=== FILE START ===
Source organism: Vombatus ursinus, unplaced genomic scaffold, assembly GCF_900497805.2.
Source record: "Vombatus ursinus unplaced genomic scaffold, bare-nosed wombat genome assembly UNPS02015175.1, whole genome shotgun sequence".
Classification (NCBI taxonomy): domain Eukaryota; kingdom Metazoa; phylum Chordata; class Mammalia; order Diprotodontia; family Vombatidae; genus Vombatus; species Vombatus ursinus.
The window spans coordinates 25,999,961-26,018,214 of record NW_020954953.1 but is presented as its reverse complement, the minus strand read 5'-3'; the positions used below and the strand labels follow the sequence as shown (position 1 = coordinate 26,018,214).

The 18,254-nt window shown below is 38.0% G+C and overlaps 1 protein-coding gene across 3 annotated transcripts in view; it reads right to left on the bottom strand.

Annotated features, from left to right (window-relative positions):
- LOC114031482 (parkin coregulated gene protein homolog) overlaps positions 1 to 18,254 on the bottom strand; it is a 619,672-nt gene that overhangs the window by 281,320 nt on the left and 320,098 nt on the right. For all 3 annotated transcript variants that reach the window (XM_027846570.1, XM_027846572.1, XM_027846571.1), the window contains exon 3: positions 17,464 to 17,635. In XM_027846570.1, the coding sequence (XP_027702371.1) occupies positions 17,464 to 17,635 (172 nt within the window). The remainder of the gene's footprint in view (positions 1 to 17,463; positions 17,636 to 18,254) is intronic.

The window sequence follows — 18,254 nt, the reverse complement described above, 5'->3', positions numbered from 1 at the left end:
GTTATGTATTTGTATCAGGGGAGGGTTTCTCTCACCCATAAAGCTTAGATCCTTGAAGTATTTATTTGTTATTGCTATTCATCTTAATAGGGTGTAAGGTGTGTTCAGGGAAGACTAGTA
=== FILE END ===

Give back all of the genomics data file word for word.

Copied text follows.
Source organism: Vombatus ursinus, unplaced genomic scaffold, assembly GCF_900497805.2.
Source record: "Vombatus ursinus unplaced genomic scaffold, bare-nosed wombat genome assembly UNPS02015175.1, whole genome shotgun sequence".
Classification (NCBI taxonomy): domain Eukaryota; kingdom Metazoa; phylum Chordata; class Mammalia; order Diprotodontia; family Vombatidae; genus Vombatus; species Vombatus ursinus.
The window spans coordinates 25,999,961-26,018,214 of record NW_020954953.1 but is presented as its reverse complement, the minus strand read 5'-3'; the positions used below and the strand labels follow the sequence as shown (position 1 = coordinate 26,018,214).

The 18,254-nt window shown below is 38.0% G+C and overlaps 1 protein-coding gene across 3 annotated transcripts in view; it reads right to left on the bottom strand.

Annotated features, from left to right (window-relative positions):
- LOC114031482 (parkin coregulated gene protein homolog) overlaps positions 1 to 18,254 on the bottom strand; it is a 619,672-nt gene that overhangs the window by 281,320 nt on the left and 320,098 nt on the right. For all 3 annotated transcript variants that reach the window (XM_027846570.1, XM_027846572.1, XM_027846571.1), the window contains exon 3: positions 17,464 to 17,635. In XM_027846570.1, the coding sequence (XP_027702371.1) occupies positions 17,464 to 17,635 (172 nt within the window). The remainder of the gene's footprint in view (positions 1 to 17,463; positions 17,636 to 18,254) is intronic.

The window sequence follows — 18,254 nt, the reverse complement described above, 5'->3', positions numbered from 1 at the left end:
GTTATGTATTTGTATCAGGGGAGGGTTTCTCTCACCCATAAAGCTTAGATCCTTGAAGTATTTATTTGTTATTGCTATTCATCTTAATAGGGTGTAAGGTGTGTTCAGGGAAGACTAGTA